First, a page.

Transition In Public Education

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Prior to legislation requiring public education for children with cognitive or emotional disabilities, deafness, blindness or the need for speech therapy, among others, parents had few options other than to educate their children at home or pay for expensive private education and as a result there was no need for a transition plan for students who were typically not even allowed in public schools. In 1961, President John F. Kennedy created the President’s Panel on Mental Retardation. This panel’s recommendations included federal aid to states. In 1965, Lyndon B. Johnson signed the Elementary and Secondary Education Act, which provided funding for primary education, expanded access to public education for children with disabilities. Despite…show more content…
The 1983 Amendments to EHA (PL 98-199), the 1990 Amendments to EHA (PL 101-476), and the IDEA Amendments of 1997 (PL 105-17) supported initiatives for transition services from high school to adult living. Because of these mandates, each student’s Individualized Education Program (IEP) must include a transition plan for identifying appropriate employment and other post-school adult living objectives for the student. This plan may include referring the student to appropriate community agencies and linking the student to available community resources, including job placement and other follow-up services. The IEP must also specifically designate who is responsible for each transition activity. The 1997 Amendments to IDEA go on to specify that transition planning should begin at age 14. As a result of these acts, high school graduation rates and employment rates among youth with disabilities have increased dramatically. For example, graduation rates increased by 14 percent from 1984 to 1997. Today, post-school employment rates for youth served under IDEA are twice those of older adults with similar disabilities who did not have the benefit of…show more content…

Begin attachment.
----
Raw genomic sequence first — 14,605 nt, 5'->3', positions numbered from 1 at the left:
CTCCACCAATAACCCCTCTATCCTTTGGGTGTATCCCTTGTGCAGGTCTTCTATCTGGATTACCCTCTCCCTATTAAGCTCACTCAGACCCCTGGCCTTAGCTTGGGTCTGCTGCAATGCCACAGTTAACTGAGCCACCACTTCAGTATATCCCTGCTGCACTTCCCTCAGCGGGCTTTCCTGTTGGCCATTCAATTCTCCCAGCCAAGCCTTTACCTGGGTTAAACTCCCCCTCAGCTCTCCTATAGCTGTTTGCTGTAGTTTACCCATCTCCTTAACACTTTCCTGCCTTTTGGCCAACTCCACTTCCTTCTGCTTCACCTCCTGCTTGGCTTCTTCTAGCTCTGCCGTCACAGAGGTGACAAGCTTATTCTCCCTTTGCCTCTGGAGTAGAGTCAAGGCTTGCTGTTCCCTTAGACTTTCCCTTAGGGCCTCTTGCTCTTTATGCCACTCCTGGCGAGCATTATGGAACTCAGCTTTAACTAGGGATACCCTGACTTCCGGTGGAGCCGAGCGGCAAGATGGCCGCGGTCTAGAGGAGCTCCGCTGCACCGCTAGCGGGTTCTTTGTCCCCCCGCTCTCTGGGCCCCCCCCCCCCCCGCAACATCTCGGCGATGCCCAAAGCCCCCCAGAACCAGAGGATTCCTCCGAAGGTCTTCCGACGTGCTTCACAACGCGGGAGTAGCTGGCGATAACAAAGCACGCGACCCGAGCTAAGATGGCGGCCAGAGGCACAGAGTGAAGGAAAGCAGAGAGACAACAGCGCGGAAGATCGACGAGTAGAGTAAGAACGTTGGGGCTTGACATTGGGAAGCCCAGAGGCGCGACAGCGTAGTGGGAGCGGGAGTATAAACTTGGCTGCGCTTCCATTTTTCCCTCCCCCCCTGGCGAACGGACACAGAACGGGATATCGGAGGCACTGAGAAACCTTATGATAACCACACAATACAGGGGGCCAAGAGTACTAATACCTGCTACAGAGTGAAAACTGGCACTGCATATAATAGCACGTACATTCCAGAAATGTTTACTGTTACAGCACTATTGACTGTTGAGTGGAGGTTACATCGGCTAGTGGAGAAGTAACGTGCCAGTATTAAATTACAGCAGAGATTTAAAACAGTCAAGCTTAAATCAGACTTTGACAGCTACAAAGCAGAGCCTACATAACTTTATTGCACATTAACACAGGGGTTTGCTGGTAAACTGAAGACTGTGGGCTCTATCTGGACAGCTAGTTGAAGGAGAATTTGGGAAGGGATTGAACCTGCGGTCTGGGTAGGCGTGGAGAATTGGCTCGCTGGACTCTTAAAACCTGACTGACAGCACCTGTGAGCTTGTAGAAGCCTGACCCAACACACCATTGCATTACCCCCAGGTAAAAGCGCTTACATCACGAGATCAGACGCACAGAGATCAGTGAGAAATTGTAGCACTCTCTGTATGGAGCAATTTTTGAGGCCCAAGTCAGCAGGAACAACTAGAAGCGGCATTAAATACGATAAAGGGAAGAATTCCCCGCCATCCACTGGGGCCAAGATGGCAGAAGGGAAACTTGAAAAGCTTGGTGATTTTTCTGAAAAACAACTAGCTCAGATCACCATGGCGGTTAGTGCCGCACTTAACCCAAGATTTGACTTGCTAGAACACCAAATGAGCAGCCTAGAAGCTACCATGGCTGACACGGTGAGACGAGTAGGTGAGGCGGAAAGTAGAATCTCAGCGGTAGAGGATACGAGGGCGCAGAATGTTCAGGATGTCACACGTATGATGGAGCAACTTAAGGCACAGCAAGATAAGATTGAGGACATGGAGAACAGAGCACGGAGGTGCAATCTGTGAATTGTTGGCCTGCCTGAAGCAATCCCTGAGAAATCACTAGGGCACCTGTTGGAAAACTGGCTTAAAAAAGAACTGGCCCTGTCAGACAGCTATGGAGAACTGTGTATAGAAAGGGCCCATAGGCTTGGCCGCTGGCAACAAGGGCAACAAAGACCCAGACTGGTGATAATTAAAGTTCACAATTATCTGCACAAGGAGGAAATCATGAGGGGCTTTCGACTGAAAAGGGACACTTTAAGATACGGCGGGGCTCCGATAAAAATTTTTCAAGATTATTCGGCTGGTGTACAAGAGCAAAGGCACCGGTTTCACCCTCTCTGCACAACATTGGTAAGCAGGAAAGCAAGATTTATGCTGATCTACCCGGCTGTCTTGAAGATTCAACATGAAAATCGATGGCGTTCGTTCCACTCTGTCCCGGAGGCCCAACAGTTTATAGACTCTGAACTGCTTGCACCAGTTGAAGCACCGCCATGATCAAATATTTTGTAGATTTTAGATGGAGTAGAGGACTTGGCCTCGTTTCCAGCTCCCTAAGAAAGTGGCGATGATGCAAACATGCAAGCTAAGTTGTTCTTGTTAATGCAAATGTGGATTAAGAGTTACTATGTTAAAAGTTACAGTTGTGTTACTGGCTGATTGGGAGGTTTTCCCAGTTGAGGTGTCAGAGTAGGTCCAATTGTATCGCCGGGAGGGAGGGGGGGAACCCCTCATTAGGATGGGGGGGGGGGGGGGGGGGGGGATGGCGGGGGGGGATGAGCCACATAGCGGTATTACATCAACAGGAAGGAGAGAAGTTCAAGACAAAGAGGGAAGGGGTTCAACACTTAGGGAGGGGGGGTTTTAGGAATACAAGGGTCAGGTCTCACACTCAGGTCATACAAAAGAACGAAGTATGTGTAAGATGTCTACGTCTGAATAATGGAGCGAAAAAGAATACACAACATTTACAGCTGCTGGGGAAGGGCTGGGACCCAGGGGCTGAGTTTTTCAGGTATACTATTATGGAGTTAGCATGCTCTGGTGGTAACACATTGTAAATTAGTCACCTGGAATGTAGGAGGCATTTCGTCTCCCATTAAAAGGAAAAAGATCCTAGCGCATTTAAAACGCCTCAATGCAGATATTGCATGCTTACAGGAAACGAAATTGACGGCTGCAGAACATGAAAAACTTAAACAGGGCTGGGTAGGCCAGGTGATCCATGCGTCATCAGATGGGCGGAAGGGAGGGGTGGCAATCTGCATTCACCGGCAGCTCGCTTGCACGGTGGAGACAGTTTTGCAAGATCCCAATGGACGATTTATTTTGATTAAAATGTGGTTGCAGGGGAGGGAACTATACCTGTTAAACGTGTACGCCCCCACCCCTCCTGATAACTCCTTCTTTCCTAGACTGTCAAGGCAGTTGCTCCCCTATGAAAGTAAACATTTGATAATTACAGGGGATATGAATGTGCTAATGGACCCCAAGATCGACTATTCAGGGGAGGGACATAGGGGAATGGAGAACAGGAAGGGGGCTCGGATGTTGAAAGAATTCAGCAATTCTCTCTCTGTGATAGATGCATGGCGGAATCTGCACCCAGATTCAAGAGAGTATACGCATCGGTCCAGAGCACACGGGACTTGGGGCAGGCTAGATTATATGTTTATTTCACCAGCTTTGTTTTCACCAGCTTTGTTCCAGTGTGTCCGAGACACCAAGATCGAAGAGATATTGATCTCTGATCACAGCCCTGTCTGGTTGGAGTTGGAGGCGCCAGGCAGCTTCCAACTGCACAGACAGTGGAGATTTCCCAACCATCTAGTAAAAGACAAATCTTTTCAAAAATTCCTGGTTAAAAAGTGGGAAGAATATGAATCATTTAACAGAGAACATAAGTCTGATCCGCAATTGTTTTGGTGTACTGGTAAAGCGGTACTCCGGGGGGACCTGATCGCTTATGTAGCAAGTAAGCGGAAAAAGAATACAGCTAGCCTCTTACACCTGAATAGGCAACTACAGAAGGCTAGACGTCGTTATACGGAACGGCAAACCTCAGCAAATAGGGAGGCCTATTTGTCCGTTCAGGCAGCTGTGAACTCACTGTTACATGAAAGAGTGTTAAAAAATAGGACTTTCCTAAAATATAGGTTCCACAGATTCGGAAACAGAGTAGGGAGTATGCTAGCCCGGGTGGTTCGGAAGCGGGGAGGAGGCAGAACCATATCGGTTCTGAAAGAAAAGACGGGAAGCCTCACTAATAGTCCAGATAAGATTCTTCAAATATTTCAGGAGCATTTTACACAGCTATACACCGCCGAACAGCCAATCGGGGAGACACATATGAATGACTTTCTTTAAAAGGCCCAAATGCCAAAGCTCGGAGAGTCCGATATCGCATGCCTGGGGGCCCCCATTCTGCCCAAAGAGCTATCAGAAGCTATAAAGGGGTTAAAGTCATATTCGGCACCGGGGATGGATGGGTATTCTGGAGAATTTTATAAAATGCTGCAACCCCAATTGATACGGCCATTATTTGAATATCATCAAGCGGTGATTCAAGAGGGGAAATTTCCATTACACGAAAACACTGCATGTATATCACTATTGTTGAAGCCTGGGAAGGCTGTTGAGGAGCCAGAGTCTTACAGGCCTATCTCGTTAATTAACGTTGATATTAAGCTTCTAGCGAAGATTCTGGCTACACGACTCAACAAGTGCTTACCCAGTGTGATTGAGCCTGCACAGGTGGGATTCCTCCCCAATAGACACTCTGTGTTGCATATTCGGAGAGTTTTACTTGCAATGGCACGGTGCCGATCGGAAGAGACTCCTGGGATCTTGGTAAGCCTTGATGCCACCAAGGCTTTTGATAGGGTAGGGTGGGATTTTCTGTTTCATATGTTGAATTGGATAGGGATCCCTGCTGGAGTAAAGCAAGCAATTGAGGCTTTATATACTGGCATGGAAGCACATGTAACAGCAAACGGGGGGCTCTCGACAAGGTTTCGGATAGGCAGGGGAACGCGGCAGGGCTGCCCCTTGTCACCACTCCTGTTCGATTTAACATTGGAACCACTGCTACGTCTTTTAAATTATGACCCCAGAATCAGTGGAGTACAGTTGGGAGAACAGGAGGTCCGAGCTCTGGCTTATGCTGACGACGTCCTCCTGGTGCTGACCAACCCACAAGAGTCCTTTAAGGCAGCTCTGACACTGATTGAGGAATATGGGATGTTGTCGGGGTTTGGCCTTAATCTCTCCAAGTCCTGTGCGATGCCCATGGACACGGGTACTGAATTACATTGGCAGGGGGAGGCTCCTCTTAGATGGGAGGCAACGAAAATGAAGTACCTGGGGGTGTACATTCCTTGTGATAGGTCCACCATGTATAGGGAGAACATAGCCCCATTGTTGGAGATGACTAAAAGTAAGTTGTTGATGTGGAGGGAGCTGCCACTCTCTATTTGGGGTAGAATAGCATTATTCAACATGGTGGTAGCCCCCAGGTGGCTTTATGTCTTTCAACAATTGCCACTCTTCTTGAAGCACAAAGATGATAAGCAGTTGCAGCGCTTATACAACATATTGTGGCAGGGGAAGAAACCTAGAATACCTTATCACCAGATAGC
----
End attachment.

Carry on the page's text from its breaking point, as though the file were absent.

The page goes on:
• Where will the student live? • Will they go to college and if so, where? • How will the student achieve their goals? • Who will help them? Focus in transition planning when the student is in Middle School should include: • Take a look at the student 's Course of Study. • What is the student 's area of interest? • Is the student in an academic course of study toward a standard or advanced studies diploma? • If there has been no discussion about a diploma, it 's time to study all options. • In what kinds of self-determination activities has the student been

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